Cincinnati Becoming National Model For Tracking Babies Exposed To Heroin

Aug 10, 2015

Chicago and Buffalo are the latest cities to contact Dr. Scott Wexelblatt, the medical director for newborn services at Cincinnati Children's Hospital Medical Center, about a program that helps to identify and treat babies exposed to heroin and other drugs.

It was September 2014 when more than a dozen hospitals in the Greater Cincinnati Health Council agreed to test mothers admitted to give birth for heroin and other opiates. Wexelblatt says no other regional hospital group in the nation has banded together to require this test.

Dr. Scott Wexelblatt, medical director for newborn services at Cincinnati Children's Hospital Medical Center.
Credit Provided / Cincinnati Children's Hospital Medical Center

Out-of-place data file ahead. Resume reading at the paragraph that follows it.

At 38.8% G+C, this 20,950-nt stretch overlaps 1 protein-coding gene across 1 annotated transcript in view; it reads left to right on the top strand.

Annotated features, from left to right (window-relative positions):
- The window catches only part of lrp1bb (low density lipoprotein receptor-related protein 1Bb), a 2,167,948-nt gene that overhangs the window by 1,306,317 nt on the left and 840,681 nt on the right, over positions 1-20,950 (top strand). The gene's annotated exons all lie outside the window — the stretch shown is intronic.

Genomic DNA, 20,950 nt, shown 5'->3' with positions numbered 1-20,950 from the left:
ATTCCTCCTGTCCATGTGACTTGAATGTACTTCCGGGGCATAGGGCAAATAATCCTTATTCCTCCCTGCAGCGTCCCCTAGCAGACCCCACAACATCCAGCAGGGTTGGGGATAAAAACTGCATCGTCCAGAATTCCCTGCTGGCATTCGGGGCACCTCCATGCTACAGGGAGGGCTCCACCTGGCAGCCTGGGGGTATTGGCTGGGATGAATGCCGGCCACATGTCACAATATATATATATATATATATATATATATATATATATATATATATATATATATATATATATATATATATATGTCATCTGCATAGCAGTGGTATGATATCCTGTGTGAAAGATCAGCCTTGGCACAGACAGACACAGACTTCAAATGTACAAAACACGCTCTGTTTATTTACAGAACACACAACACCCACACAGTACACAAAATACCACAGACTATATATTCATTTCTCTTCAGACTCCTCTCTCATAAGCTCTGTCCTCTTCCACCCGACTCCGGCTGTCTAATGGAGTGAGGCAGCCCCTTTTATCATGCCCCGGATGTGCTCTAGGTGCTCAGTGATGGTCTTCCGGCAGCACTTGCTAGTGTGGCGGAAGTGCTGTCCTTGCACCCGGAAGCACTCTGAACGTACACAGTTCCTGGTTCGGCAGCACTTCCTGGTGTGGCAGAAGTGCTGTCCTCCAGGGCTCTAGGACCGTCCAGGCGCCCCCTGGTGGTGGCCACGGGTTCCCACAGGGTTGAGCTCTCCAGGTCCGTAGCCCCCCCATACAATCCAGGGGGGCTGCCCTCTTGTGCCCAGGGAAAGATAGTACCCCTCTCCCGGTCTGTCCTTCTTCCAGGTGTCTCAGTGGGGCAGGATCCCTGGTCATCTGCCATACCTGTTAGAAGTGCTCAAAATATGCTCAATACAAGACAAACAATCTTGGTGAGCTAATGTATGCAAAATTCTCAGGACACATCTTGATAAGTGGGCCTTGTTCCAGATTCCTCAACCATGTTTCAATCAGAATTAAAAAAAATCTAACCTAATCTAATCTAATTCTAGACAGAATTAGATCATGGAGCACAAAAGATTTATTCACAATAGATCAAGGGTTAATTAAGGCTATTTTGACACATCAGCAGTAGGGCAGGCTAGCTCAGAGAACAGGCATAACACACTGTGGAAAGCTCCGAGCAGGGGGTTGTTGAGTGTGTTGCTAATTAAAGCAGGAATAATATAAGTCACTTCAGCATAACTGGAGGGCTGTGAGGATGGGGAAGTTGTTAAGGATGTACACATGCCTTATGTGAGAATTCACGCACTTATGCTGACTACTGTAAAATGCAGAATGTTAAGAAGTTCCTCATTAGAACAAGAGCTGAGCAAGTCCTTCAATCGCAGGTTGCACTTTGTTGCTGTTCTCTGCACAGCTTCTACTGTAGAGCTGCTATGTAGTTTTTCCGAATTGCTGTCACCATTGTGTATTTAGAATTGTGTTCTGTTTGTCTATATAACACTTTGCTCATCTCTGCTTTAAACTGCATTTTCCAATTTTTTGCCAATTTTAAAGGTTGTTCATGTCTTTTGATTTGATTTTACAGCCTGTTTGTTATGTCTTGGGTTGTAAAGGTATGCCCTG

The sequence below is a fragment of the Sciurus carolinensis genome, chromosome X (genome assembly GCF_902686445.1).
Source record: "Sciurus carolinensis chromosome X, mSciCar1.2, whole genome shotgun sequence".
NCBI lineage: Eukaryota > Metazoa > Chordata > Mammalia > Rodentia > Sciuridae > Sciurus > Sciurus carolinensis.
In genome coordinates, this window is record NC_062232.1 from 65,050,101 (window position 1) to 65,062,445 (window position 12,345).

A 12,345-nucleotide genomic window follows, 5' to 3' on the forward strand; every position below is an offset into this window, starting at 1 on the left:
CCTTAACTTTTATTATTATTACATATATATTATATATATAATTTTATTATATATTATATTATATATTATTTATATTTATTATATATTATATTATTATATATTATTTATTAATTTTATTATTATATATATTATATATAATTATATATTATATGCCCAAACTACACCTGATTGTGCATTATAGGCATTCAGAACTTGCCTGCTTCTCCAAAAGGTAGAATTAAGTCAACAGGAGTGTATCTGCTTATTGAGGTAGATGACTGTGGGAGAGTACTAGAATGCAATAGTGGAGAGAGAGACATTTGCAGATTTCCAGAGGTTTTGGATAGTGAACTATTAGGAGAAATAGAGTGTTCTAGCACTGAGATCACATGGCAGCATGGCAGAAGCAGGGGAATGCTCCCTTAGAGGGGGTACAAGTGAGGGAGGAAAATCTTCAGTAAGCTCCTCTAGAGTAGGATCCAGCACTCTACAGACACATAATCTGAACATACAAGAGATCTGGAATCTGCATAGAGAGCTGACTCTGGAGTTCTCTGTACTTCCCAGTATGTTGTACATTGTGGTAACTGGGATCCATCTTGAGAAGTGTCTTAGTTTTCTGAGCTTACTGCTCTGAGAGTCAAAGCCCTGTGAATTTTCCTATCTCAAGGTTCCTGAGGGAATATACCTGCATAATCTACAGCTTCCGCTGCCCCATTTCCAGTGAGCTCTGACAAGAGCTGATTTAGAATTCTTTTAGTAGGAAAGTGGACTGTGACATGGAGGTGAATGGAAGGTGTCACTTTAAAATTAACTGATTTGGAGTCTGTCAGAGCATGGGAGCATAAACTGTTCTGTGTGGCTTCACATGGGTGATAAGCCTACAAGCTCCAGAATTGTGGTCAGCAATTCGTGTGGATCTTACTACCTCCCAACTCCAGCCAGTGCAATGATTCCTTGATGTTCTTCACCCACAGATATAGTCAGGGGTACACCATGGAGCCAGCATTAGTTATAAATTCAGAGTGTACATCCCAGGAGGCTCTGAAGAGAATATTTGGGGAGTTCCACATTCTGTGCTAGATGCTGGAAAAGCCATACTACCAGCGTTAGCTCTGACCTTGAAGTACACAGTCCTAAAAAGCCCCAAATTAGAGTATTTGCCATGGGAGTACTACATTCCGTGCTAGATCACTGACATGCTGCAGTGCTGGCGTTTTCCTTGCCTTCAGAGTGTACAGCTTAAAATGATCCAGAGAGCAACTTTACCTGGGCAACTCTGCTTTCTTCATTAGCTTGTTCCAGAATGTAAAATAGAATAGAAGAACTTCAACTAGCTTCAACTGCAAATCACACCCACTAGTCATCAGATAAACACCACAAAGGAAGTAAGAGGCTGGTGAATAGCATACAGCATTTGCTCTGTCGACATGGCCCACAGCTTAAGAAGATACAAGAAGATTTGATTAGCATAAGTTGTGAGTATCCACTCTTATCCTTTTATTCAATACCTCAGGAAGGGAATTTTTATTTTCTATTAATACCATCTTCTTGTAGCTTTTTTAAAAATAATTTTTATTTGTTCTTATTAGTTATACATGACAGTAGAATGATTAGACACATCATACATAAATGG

There has been very little resistance to the urine test, according to Wexelblatt. He theorizes that might be because women who test positive are not subject to criminal prosecution.

It's important to identify babies born addicted to drugs, called Neonatal Abstinence Syndrome (NAS), because 41-94 percent require a longer stay in the hospital.

Symptoms appear two to seven days after delivery. According to Wexelblatt, "These babies are very fussy. They are cranky. They are hard to console. They are very poor feeders. They lose weight. And in the worst case scenarios they can have seizures."

Wexelblatt says since they began tracking in 2009, the number of babies with NAS has gone from two in one-thousand births to 32 in one-thousand births.